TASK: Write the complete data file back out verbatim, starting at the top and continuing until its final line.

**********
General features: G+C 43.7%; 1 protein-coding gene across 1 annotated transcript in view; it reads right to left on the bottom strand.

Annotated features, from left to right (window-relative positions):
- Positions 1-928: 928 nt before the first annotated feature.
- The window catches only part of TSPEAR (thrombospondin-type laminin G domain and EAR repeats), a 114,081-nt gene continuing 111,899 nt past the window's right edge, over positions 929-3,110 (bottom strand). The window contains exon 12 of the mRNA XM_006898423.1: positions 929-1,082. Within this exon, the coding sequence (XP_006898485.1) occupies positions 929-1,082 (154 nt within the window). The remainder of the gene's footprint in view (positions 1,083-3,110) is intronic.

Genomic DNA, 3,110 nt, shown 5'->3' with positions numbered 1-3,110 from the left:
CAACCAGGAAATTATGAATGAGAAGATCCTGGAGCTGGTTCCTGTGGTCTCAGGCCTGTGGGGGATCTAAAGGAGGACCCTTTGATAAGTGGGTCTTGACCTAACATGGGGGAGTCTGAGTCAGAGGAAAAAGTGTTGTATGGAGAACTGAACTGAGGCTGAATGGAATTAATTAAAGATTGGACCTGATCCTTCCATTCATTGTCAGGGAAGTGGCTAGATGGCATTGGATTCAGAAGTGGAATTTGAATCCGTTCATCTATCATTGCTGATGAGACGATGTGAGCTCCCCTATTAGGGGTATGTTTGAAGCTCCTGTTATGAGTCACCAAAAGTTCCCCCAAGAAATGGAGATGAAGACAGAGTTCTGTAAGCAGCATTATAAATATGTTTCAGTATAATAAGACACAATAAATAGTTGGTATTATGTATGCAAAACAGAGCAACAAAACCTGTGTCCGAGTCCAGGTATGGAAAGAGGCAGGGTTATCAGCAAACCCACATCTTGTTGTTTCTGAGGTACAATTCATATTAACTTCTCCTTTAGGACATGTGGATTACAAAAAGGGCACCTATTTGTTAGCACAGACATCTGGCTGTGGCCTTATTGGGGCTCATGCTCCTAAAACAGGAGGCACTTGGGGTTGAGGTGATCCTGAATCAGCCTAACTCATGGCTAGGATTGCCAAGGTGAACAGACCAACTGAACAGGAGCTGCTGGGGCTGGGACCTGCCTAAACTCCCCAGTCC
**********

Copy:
General features: G+C 43.7%; 1 protein-coding gene across 1 annotated transcript in view; it reads right to left on the bottom strand.

Annotated features, from left to right (window-relative positions):
- Positions 1-928: 928 nt before the first annotated feature.
- The window catches only part of TSPEAR (thrombospondin-type laminin G domain and EAR repeats), a 114,081-nt gene continuing 111,899 nt past the window's right edge, over positions 929-3,110 (bottom strand). The window contains exon 12 of the mRNA XM_006898423.1: positions 929-1,082. Within this exon, the coding sequence (XP_006898485.1) occupies positions 929-1,082 (154 nt within the window). The remainder of the gene's footprint in view (positions 1,083-3,110) is intronic.

Genomic DNA, 3,110 nt, shown 5'->3' with positions numbered 1-3,110 from the left:
CAACCAGGAAATTATGAATGAGAAGATCCTGGAGCTGGTTCCTGTGGTCTCAGGCCTGTGGGGGATCTAAAGGAGGACCCTTTGATAAGTGGGTCTTGACCTAACATGGGGGAGTCTGAGTCAGAGGAAAAAGTGTTGTATGGAGAACTGAACTGAGGCTGAATGGAATTAATTAAAGATTGGACCTGATCCTTCCATTCATTGTCAGGGAAGTGGCTAGATGGCATTGGATTCAGAAGTGGAATTTGAATCCGTTCATCTATCATTGCTGATGAGACGATGTGAGCTCCCCTATTAGGGGTATGTTTGAAGCTCCTGTTATGAGTCACCAAAAGTTCCCCCAAGAAATGGAGATGAAGACAGAGTTCTGTAAGCAGCATTATAAATATGTTTCAGTATAATAAGACACAATAAATAGTTGGTATTATGTATGCAAAACAGAGCAACAAAACCTGTGTCCGAGTCCAGGTATGGAAAGAGGCAGGGTTATCAGCAAACCCACATCTTGTTGTTTCTGAGGTACAATTCATATTAACTTCTCCTTTAGGACATGTGGATTACAAAAAGGGCACCTATTTGTTAGCACAGACATCTGGCTGTGGCCTTATTGGGGCTCATGCTCCTAAAACAGGAGGCACTTGGGGTTGAGGTGATCCTGAATCAGCCTAACTCATGGCTAGGATTGCCAAGGTGAACAGACCAACTGAACAGGAGCTGCTGGGGCTGGGACCTGCCTAAACTCCCCAGTCC